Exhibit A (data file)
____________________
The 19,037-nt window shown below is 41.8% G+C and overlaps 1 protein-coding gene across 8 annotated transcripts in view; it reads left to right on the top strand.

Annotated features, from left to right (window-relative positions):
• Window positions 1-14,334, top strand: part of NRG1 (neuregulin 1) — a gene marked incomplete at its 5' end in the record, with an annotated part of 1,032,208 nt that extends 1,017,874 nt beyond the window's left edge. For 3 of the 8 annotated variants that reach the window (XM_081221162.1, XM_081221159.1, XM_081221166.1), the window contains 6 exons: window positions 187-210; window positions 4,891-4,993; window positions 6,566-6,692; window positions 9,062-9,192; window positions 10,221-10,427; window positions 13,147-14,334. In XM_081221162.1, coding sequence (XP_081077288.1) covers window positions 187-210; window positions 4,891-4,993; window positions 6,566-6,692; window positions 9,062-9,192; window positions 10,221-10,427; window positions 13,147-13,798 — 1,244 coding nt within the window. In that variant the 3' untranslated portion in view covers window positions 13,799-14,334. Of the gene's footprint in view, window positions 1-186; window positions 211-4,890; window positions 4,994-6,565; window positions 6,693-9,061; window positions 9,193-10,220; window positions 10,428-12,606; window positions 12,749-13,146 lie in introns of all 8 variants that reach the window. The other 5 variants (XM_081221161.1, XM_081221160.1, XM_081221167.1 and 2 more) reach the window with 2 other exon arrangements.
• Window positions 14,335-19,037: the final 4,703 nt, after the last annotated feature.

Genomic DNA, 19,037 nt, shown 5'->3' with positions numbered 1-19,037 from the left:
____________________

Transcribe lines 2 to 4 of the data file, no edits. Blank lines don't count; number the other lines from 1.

Annotated features, from left to right (window-relative positions):
• Window positions 1-14,334, top strand: part of NRG1 (neuregulin 1) — a gene marked incomplete at its 5' end in the record, with an annotated part of 1,032,208 nt that extends 1,017,874 nt beyond the window's left edge. For 3 of the 8 annotated variants that reach the window (XM_081221162.1, XM_081221159.1, XM_081221166.1), the window contains 6 exons: window positions 187-210; window positions 4,891-4,993; window positions 6,566-6,692; window positions 9,062-9,192; window positions 10,221-10,427; window positions 13,147-14,334. In XM_081221162.1, coding sequence (XP_081077288.1) covers window positions 187-210; window positions 4,891-4,993; window positions 6,566-6,692; window positions 9,062-9,192; window positions 10,221-10,427; window positions 13,147-13,798 — 1,244 coding nt within the window. In that variant the 3' untranslated portion in view covers window positions 13,799-14,334. Of the gene's footprint in view, window positions 1-186; window positions 211-4,890; window positions 4,994-6,565; window positions 6,693-9,061; window positions 9,193-10,220; window positions 10,428-12,606; window positions 12,749-13,146 lie in introns of all 8 variants that reach the window. The other 5 variants (XM_081221161.1, XM_081221160.1, XM_081221167.1 and 2 more) reach the window with 2 other exon arrangements.
• Window positions 14,335-19,037: the final 4,703 nt, after the last annotated feature.